As thousands raise their voice against Quebec's value charter, there are demands of withdrawing it. One such protest march in Montreal had about at least 40,000 people participating, according to organisers.
YouTube/thelinknewspaper It is extremely important to be acquainted with what it really asks you to do and what it does not.
It is, however, important to know what the Parti Québécois minority government wants to mean by the Charter of Quebec Values. The charter cites an obligation to be independent from any kind of religious authority. The draft strongly suggests that the government is keen on separating state from religion while curtailing religious accommodations.
On the contrary, the government is not proposing many other things which are presumed. That is why it is extremely important to be acquainted with what it really asks you to do and what it does not.
Wear any kind of religious headwear including turban, hijab, large crucifix, kippa or other "ostentatious" symbol of any religion. This is applicable to employees in the public sector, which include teachers, daycare workers, provincial court judges, university staff municipal employees and police.
Hide your face with any religious clothing if you provide or receive any kind of government service.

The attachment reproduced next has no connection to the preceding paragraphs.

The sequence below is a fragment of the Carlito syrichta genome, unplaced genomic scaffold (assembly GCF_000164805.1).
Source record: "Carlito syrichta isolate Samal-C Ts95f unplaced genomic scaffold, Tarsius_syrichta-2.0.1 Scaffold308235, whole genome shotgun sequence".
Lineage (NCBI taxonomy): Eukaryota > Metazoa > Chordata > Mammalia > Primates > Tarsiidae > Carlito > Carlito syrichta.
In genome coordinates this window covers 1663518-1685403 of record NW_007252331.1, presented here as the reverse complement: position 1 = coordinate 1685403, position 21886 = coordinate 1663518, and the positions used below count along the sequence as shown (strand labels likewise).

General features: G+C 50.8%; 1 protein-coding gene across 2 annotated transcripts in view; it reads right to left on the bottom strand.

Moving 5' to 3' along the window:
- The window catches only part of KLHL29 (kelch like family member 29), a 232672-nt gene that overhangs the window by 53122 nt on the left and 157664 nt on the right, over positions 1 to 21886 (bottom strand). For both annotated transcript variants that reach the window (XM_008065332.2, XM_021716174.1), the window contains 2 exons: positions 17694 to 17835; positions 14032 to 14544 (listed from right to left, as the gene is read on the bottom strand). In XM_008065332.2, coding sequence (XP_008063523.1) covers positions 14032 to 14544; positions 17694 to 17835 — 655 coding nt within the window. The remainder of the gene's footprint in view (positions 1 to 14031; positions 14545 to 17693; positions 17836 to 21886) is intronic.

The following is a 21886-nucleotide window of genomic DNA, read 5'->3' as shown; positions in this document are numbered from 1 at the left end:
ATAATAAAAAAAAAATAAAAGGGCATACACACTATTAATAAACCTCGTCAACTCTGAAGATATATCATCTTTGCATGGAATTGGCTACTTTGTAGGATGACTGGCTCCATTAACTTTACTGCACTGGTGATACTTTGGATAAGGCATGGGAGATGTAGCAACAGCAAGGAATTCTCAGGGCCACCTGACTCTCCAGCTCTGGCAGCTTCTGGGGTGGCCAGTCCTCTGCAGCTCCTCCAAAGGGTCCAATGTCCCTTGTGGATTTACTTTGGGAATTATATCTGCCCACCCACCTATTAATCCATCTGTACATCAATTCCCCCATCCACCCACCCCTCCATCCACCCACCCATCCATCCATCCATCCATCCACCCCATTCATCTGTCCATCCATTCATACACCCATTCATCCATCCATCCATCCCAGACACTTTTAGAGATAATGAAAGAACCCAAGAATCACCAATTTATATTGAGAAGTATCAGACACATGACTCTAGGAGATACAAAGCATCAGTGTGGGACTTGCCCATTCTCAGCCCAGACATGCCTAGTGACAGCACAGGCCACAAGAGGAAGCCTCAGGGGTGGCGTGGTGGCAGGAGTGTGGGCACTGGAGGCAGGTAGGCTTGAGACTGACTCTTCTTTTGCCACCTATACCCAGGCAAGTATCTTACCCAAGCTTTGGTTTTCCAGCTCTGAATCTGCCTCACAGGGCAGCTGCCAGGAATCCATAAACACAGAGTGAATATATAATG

Receive a 5-year opt-out from the ban if you are a daycare worker or elementary school teacher. The opt-out will be available for certain other organisations.
On the other hand, you are allowed to:
Be exempt from the ban if you are an elected member of the Quebec legislature.
Keep religious elements and symbols if it is "emblematic of Quebec's cultural heritage".
Wear smaller religious symbols such as earrings with the Islamic crescent, a ring with a Star or a necklace with a tiny crucifix.
Receive subsidies for your religious private schools.
Attend religious prayers at meetings of the municipal council
Enjoy tax exemptions for mosques, churches, synagogues or any other religious structures.